Think back to the first epic voyagers crossing the Atlantic and this seems like a ridiculous “How to.” If this were 200 years ago, it would just be “How to survive.” But times, they have changed. The dangers of scurvy have been replaced by bloating, weight gain, and an inability to think about anything but midnight chocolate buffets (yes, they’re real.)
Having recently survived these horrors on a transatlantic cruise myself, I felt it my duty to pass on some words of wisdom to my comrades in starvation.
Do not weigh yourself
It’s best if you just don’t know.
At my first breakfast, I was talking to an older couple. They both looked like they had healthy appetites, so I was surprised when the man said “I don’t think I could spend more than two weeks on a cruise. There’s too much food.”
Around lunchtime, I was in the lift going up when one woman commented to another, “We’ve just accepted it. You put on the cruise five pounds.” The other woman turned to her husband, “You see? She said it was only five.”
Walk to the chocolate cake
It’s not hard to find stairs on a cruise boat. If you can, use them. A skinny Australian woman told me that was her rule for keeping in shape. And I saw her eating a pretty big chunk of chocolate cake on the top deck, so it really does work.
You can also ice-skate, climb, go to the pool, go to the gym, walk around the deck, do the morning stretch class. Not to keep in shape. Just to build up an appetite so you can eat more.
Make yourself bored
The problem with buffets is that variety is meant to make us eat more. So try to make your life more dull. Eat the same meal over and over. If you have three plates of chips and fried bacon a day, you’re sure to get bored. Yes, guaranteed weight loss. If you can’t bring yourself to do that, maybe dull down the conversation. Avoid exciting topics like what animals the towels in your room were folded into. If all goes well, you’ll spend less time at the table and will surely eat less. Caution: I’m not a qualified health professional.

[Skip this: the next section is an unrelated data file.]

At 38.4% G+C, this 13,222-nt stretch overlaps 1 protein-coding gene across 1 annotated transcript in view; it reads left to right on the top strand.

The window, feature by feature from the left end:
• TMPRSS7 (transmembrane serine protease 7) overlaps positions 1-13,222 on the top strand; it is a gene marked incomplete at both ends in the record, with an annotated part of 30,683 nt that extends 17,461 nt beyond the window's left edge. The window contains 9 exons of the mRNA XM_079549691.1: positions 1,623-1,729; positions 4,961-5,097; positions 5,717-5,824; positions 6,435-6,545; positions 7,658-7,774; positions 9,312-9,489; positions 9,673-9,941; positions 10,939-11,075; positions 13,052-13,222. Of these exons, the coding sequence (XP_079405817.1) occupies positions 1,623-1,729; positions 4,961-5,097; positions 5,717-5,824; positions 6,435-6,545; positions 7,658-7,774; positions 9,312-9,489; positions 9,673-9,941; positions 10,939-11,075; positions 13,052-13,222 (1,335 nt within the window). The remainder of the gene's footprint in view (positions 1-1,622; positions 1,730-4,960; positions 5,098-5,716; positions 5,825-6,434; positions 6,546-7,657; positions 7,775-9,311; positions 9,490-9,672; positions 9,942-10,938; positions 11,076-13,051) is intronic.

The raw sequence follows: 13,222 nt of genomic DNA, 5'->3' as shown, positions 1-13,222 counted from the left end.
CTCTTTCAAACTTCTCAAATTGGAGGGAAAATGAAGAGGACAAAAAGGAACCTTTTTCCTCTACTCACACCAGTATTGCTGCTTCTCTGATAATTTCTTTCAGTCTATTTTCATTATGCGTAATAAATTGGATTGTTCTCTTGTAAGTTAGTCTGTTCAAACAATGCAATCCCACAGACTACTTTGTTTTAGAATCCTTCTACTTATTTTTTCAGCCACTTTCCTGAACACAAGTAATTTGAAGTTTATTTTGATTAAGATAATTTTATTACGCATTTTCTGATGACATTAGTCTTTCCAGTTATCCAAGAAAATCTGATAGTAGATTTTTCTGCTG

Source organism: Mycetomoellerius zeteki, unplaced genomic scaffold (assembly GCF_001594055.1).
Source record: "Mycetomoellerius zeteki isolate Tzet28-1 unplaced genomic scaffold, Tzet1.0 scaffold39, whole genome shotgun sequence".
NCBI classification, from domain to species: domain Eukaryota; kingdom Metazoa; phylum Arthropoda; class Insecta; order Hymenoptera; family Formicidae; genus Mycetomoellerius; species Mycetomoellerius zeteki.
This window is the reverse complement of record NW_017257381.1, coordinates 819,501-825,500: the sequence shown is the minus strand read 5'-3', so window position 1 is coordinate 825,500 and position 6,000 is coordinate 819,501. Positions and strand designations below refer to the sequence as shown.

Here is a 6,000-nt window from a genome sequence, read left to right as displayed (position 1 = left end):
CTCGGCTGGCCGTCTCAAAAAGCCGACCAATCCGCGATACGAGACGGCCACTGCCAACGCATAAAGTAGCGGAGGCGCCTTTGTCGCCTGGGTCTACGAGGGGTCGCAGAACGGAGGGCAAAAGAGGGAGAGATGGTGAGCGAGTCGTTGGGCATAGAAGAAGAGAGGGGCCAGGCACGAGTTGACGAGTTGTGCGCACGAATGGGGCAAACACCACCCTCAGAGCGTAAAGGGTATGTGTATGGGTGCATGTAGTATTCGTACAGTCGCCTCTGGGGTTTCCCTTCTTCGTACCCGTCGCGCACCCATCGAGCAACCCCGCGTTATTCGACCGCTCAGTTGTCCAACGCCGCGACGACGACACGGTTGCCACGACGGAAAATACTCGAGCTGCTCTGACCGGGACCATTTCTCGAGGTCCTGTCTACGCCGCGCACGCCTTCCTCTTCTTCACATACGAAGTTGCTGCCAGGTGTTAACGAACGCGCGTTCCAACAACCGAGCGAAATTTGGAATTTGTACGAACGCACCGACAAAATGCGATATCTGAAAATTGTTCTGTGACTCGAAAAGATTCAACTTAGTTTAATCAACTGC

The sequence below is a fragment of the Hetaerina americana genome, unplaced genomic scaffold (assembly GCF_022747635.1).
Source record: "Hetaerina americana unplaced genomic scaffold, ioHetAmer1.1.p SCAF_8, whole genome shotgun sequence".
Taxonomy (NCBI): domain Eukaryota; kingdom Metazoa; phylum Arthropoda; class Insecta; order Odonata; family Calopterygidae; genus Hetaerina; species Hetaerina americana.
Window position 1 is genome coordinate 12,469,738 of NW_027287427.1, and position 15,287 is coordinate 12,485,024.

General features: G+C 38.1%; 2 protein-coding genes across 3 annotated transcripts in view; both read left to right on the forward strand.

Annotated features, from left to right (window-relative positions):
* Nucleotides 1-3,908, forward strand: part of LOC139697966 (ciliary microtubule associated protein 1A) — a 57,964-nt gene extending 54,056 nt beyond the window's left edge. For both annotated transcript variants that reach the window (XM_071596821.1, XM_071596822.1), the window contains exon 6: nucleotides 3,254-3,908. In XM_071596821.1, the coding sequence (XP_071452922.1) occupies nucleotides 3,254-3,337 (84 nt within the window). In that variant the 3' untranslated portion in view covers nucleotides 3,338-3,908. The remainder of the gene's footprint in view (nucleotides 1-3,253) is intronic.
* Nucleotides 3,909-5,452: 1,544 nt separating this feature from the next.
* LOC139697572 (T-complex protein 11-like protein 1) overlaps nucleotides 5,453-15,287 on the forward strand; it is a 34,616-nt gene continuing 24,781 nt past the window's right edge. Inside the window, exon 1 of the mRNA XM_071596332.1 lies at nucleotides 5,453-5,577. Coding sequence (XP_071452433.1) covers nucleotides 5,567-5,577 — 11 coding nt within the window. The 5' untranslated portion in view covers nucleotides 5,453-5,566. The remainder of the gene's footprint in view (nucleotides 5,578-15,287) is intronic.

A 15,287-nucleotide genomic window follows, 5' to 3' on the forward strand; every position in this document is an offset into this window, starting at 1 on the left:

Only order two desserts
The thing is, you can order as many dishes from any course as you like. On the last night when there were lobsters, one guy ordered six mains (not six Maine lobsters, but six main dishes of multiple lobsters). When it came to desserts, I started with the Grand Marnier soufflé, but it was a bit plain, so I decided to follow it with a Chocolate Sensation. All good, so why stop? I also ordered the Ivory Chocolate Fondue. I started eating it and after a few bites I knew I should stop. But it was too delicious. I blame the chef.
Wear hats that impede your vision
This would have prevented the whole eating three deserts situation. Ivory Chocolate Fondue sounded nice, but it wasn’t until I saw it in the glass dish with the berries on top that I knew we had to be united. Impeded vision would also have limited my ability to see all the dishes at the midnight chocolate buffet. I told you it was real. And I had two courses. Who wouldn’t after seeing melted chocolate besides piles of strawberries, muffins, chocolate banana cake, ice cream, chocolate croissants…nom nom nom nom!
Skip lunch on the islands
I never ever ever skip meals… except for when I’ve already had two breakfasts and know that I have two or three dinners coming up. Ok, I still had to pack some fruit and something to drink and a muffin, but that’s basically skipping. Food really can become an addiction and you shouldn’t let being back in time for lunch keep you from having an adventure.
Eat the pecan pie
Our ship had a vitality scheme. Some of the dishes had a symbol by them letting you know they were part of the low calorie option. Digging into my pecan pie with vanilla ice cream, I did briefly wonder if it was the butter pastry, the sugary filling or the creamy ice-cream that constituted “healthy.” But what the hell, the symbol was there.
Do not discover alternative food sources
Leave finding out that the dining room and the buffet are not the only sources of free food until the end. It’s really for the best if you don’t know you have 24-hour pizza and cake. Ooops, just gave that one away.
Offset your eating footprint
By the end of a cruise, your footprints probably are actually bigger. Rather than feel guilty, why not do something about it? No, I don’t mean go for a run. I mean something you can do from your armchair, like take a moment to think about people who haven’t had access to 7 course meals. You can donate to somewhere like VegFarm (http://www.vegfamcharity.org.uk/), which funds lasting solutions to hunger.
Cruising is all about keeping a healthy balance (maybe not on the scales). Food is part of the journey and you should have fun with it. How often do you get free ice cream beside the pool? My motto is: excess in moderation. Hopefully with these tips in mind (or real ones from a real nutritionist), you won’t end up rocking the boat!